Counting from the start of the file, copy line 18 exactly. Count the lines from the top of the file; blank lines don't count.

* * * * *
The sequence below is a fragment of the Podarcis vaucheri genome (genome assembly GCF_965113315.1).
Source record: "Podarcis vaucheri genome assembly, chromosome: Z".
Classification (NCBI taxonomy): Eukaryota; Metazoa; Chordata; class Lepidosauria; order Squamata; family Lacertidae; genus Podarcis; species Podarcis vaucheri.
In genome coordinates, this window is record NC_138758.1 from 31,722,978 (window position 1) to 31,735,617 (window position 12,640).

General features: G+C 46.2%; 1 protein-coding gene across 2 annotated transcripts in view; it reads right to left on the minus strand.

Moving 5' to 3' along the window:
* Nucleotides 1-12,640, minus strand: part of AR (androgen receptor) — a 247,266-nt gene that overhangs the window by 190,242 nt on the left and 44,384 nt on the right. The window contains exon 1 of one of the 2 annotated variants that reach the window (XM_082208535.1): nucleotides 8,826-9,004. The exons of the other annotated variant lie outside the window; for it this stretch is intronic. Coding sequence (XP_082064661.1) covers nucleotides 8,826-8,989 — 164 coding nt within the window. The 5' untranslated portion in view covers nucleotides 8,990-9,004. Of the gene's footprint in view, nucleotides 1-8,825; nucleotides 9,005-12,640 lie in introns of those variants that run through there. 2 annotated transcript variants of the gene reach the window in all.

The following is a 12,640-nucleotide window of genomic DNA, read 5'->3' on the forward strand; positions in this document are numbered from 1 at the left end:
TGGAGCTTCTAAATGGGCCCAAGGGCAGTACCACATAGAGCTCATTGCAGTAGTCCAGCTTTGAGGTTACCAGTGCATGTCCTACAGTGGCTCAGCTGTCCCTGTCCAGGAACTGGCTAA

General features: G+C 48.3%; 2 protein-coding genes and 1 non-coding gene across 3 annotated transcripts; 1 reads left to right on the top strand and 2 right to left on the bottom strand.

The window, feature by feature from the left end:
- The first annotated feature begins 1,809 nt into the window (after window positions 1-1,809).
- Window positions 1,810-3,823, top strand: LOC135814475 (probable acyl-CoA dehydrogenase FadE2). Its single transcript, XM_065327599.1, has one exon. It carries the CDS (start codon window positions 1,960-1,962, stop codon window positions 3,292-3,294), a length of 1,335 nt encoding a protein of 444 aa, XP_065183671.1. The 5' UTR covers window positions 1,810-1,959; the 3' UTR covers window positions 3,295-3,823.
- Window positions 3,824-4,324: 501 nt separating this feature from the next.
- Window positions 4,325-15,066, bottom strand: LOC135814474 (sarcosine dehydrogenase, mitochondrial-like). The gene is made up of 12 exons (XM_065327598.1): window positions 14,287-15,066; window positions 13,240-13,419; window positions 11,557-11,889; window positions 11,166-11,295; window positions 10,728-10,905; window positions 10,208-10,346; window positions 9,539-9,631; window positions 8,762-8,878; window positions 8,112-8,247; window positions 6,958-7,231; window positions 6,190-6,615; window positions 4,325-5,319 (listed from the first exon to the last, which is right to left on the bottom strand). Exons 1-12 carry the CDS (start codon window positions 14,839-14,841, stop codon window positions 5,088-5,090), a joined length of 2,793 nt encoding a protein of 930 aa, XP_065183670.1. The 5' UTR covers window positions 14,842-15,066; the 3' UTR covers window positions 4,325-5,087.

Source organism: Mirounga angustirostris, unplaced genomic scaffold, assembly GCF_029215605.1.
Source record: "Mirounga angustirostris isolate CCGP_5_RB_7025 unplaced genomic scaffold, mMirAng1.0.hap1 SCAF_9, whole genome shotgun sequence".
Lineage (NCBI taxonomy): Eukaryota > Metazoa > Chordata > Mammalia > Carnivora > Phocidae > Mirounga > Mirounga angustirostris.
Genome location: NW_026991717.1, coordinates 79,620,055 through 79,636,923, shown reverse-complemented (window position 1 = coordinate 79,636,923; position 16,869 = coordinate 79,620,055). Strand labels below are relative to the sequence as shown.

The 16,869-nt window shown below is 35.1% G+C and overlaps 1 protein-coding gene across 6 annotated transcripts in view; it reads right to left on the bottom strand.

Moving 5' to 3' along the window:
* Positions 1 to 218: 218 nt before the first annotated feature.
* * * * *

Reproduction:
Lineage (NCBI taxonomy): Eukaryota > Metazoa > Chordata > Mammalia > Carnivora > Phocidae > Mirounga > Mirounga angustirostris.